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Published October 2014 | Supplemental Material
Journal Article Open

Phosphate-halogen metasomatism of lunar granulite 79215: Impact-induced fractionation of volatiles and incompatible elements


In the last decade, it has been recognized that the Moon contains significant proportions of volatile elements (H, F, Cl), and that they are transported through the lunar crust and across its surface. Here, we document a significant segment of that volatile cycle in lunar granulite breccia 79215: impact-induced remobilization of volatiles, and vapor-phase transport with extreme elemental fractionation. 79215 contains ~1% volume of fluorapatite, Ca_5(PO_4)_3(F,Cl,OH), in crystals to 1 mm long, which is reflected in its analyzed abundances of F, Cl, and P. The apatite has a molar F/Cl ratio of ~10, and contains only 25 ppm OH and low abundances of the rare earth elements (REE). The chlorine in the apatite is isotopically heavy, at δ^(37)Cl = +32.7 ± 1.6‰. Hydrogen in the apatite is heavy at δD = +1060 ± 180‰; much of that D came from spallogenic nuclear reactions, and the original δD was lower, between +350‰ and +700‰. Unlike other P-rich lunar rocks (e.g., 65015), 79215 lacks abundant K and REE, and other igneous incompatible elements characteristic of the lunar KREEP component. Here, we show that the P and halogens in 79215 were added to an otherwise "normal" granulite by vapor-phase metasomatism, similar to rock alteration by fumarolic exhalations as observed on Earth. The ultimate source of the P and halogens was most likely KREEP, it being the richest reservoir of P on the Moon, and 79215 having H and Cl isotopic compositions consistent with KREEP. A KREEP-rich rock was heated and devolatilized by an impact event. This vapor was fractionated by interaction with solid phases, including merrillite (a volatile-free phosphate mineral), a Fe-Ti oxide, and a Zr-bearing phase. These solids removed REE, Th, Zr, Hf, etc., from the vapor, and allowed the vapor to transport primarily P, F, and Cl, with lesser proportions of Ba and U into 79215. Vapor-deposited crystals of apatite (to 30 μm) are known in some lunar regolith samples, but lunar vapor has not (before this) been implicated in significant mass transfer. It seems unlikely, however, that phosphate-halogen metasomatism is related to the high-Th/Sm abundance ratios of this and other lunar magnesian granulites. The metasomatism of 79215 emphasizes the importance of impact heating in the lunar volatile cycle, both in mobilizing volatile components into vapor and in generating strong elemental fractionations.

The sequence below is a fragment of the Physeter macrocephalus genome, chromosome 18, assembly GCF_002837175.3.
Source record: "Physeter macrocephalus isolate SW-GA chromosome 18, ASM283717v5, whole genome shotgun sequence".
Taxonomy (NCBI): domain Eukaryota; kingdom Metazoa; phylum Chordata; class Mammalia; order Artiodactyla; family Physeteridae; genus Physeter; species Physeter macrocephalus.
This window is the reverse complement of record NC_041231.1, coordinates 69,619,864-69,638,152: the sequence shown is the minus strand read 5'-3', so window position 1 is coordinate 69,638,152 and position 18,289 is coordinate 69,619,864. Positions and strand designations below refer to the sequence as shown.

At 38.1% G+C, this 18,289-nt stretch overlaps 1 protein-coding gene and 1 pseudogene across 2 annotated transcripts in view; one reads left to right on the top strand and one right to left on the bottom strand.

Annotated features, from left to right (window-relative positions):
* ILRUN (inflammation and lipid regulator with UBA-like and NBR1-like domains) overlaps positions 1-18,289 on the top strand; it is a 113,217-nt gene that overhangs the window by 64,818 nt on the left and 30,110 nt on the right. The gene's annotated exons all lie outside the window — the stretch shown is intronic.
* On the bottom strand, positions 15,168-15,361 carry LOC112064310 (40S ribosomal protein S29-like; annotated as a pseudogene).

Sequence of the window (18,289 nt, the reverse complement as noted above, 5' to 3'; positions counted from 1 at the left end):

Additional Information

© 2014 Mineralogical Society of America. Manuscript received November 29, 2013; Manuscript accepted May 1, 2014. Manuscript handled by Rachel Klima. We are grateful to: K. Joy and O. Abramov for the use of Figure 1; A. Peslier (JSC) for assistance with electron microprobe analyses; K. Joy, C. Neal, and B. Jolliff for useful comments; and Francis McCubbin and an anonymous person for helpful reviews. This work was supported in part by NASA Cosmochemistry Grant NNX12AH64G to A.H.T., and a subcontract to J.G. from the NASA Lunar Science Institute node at the LPI (contract NNA09DB33A: D.A. Kring, PI). Lunar and Planetary Institute Contribution #1785.

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